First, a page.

Marshall sees hope for ‘personhood’ bill
Now that Democrats no longer control the House or the Senate, Delegate Bob Marshall, R-Manassas, is hoping the General Assembly will pass his bill defining a human embryo or fetus is a person under the law.
House Bill 1 would provide that “unborn children at every stage of development enjoy all the rights, privileges, and immunities available to other persons, citizens, and residents of the Commonwealth.”
The bill, which is before the House Courts of Justice Committee, says that this “personhood” status starts “from the moment of conception.”
Marshall said HB 1 is significant for several reasons.
“We have a situation in Virginia where a pregnant woman can be shot, and if you kill the baby, it’s feticide. But she can’t recover damages separately in a civil lawsuit,” Marshall said. “That’s kind of an anomaly.”
Democrats have criticized HB 1 as an attempt to revoke a woman’s right to have an abortion. In past years, when Democrats controlled the Virginia Senate, such bills usually died in the Senate Education and Health Committee.
“This committee kills all abortion bills,” Marshall said. “In 21 years, I have seen only one bill go through the Senate Education and Health Committee.”
But Marshall is hopeful this year will be different. The Republicans not only control the House of Delegates, but last fall, they won two previously Democratic seats in the Senate. Now the upper chamber is equally split between the two parties.
That increases the chances that anti-abortion legislation will make it out of the Senate Education and Health Committee and to the Senate floor for a vote.
“Right now, it’s a swing issue.” Marshall said. “There’s a swing vote in that committee, and I can’t predict which way it will go.”
Democratic legislators have been quick to voice opposition to HB 1.
Sen. A. Donald McEachin, chairman of the Senate Democratic Caucus, called the bill “an attack on women’s rights.”
Delegate Charniele Herring, D-Alexandria, agreed. She said there is “overwhelming and legitimate concern” because the full ramifications of Marshall’s proposal have not been determined.
“The patron assumes many things with his legislation, in which the language is not consistent with scientific or medical terminology related to the process of becoming pregnant,” Herring said.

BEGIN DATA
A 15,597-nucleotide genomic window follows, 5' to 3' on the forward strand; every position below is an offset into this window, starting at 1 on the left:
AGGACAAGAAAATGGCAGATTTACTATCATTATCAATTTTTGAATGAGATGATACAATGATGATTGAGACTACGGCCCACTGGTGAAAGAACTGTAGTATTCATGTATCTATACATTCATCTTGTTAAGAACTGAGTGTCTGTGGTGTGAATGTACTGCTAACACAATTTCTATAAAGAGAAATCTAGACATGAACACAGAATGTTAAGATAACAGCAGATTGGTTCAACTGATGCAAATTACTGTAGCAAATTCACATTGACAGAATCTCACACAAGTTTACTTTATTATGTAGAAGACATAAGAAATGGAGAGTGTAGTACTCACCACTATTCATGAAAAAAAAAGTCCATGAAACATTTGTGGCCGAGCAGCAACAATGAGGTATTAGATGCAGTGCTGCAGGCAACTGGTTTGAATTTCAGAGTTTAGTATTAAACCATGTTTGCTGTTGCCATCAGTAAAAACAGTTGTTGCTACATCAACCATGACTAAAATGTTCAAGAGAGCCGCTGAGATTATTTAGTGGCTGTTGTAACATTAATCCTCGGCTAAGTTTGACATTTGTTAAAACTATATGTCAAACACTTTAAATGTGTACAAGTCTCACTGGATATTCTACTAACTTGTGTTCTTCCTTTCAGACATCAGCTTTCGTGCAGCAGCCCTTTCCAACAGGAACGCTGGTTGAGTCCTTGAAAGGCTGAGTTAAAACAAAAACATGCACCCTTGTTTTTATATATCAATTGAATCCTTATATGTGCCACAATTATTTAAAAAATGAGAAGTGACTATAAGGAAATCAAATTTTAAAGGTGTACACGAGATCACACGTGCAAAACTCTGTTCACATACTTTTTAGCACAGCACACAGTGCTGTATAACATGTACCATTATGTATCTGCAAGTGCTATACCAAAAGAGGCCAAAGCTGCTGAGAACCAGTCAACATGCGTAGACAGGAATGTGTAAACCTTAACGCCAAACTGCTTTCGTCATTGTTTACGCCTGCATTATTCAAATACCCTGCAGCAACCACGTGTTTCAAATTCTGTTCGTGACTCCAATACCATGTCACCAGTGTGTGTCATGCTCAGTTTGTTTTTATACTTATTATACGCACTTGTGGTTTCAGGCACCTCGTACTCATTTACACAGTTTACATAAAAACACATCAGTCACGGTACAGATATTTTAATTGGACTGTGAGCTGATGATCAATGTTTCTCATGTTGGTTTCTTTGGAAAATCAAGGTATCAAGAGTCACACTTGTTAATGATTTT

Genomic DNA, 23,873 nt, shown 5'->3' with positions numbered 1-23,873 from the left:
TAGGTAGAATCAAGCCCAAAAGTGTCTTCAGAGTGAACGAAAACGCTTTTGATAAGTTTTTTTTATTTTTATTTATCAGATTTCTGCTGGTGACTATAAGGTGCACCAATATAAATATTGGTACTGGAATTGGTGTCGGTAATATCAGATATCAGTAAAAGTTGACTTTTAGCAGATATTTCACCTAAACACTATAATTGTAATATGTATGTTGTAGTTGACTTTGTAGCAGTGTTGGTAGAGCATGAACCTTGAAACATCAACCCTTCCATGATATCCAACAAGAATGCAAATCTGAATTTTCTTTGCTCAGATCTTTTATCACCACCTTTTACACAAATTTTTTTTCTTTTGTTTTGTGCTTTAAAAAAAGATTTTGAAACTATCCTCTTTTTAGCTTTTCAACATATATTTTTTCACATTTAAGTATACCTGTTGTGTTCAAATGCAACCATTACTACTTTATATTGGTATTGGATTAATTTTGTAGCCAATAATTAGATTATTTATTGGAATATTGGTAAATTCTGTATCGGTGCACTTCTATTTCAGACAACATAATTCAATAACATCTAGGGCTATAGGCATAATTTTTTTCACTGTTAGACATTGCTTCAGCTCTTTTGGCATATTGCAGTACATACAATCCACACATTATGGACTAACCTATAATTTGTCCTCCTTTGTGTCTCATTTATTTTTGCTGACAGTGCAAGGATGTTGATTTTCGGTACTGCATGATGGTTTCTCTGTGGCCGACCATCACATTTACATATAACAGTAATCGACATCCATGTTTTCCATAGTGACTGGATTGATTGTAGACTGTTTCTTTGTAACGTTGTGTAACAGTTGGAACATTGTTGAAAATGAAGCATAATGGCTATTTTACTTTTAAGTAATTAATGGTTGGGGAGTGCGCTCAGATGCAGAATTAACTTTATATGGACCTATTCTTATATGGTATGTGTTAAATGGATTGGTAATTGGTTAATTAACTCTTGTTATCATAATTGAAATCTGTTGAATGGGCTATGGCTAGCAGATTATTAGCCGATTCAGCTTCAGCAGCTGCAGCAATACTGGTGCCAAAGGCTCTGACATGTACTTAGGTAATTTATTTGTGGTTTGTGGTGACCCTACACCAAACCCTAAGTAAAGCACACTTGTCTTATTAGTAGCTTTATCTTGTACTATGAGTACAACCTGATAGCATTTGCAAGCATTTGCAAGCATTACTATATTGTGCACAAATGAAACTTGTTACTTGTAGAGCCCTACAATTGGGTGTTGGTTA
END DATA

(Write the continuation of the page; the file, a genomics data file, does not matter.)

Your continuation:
Herring said HB 1 could make certain forms of birth control illegal.
“It may outlaw some forms of the birth control which are FDA-approved, which in addition to acting as birth control also has uses such as treatment of endometriosis,” Herring said.
However, HB 1 states that “Nothing in this section shall be interpreted as affecting lawful assisted conception.”
Marshall said his bill is not detrimental to women’s health rights. He says that he doesn’t understand how his critics can say such a thing.
“As far as they know, roughly half of the kids aborted are females. How is saying that a mother can sue for the wrongful death of a female child an attack on women’s rights? They need to explain that.”
You can track or comment on House Bill 1 on the Richmond Sunlight website: http://www.richmondsunlight.com/bill/2012/hb1
Reynolds Community College will host Richmond sculptor Paul DiPasquale Sept. 28 as he shares his presentation “Art Talk, Why Art Matters” from 6 p.m. to 8 p.m. in the Conference Center Gallery of the Workforce Development and Conference Center on the Parham Road Campus, located at 1651 E. Parham Road in Richmond. This event is free and open to the public. > Read more.
Beautiful fall weather is back this weekend! Don’t leave your favorite pooch at home – take the whole family to Canine Companions’ DogFest Walk ‘n Roll at West Broad Village or FETCH a Cure’s annual Mutt Strutt at Deep Run Park. Pets are also welcome at this weekend’s Central Virginia Celtic Festival and Highland Games. Halloween events taking place Sunday include the University of Richmond’s 18th annual Trick or Treat Street and Goblins and Gourds at Lewis Ginter Botanical Garden. For all our top picks this weekend, click here! > Read more.
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CalendarThe Henrico County office of Virginia Cooperative Extension is selling apples, peanuts, honey and cookbooks to benefit local 4-H youth programs. Orders are due by Oct. 26.
The sale features Virginia produce and six different cookbooks, each with more than 140 recipes. The items and prices are:
•Winesap or York apples, $20 per half-bushel, or 83 cents per pound;
•Raw peanuts, with recipes, $10 per 2-pound sack;
•Salted or unsalted cocktail peanuts, $15 per 2-pound sack;
•Honey, $10 per 1-pound jar; and
•Cookbooks, $8 apiece. The titles are “On the Grill,” “Kids in the Kitchen,” “Slow Cooker,” “Homemade Classics,” “Cookies & Bars” and “Quick Fix.” Each spiral-bound cookbook measures 5½ by 4¼ inches and includes a soft cover and 150 pages.
Order forms are available at http://www.henrico.us/extension, the Extension Office, any Henrico library or by calling (804) 501-5160. A check or money order payable to Henrico 4-H Fund must accompany each order.
Because supplies are limited, orders received after Wednesday, Oct. 26 will be filled on a first-come, first-served basis. Orders will be available for pickup from 3 to 6 p.m. Thursday, Nov. 10 and from 11 a.m. to 2 p.m. Friday, Nov. 11 at the loading dock of the Human Services Building, 8600 Dixon Powers Drive. Full text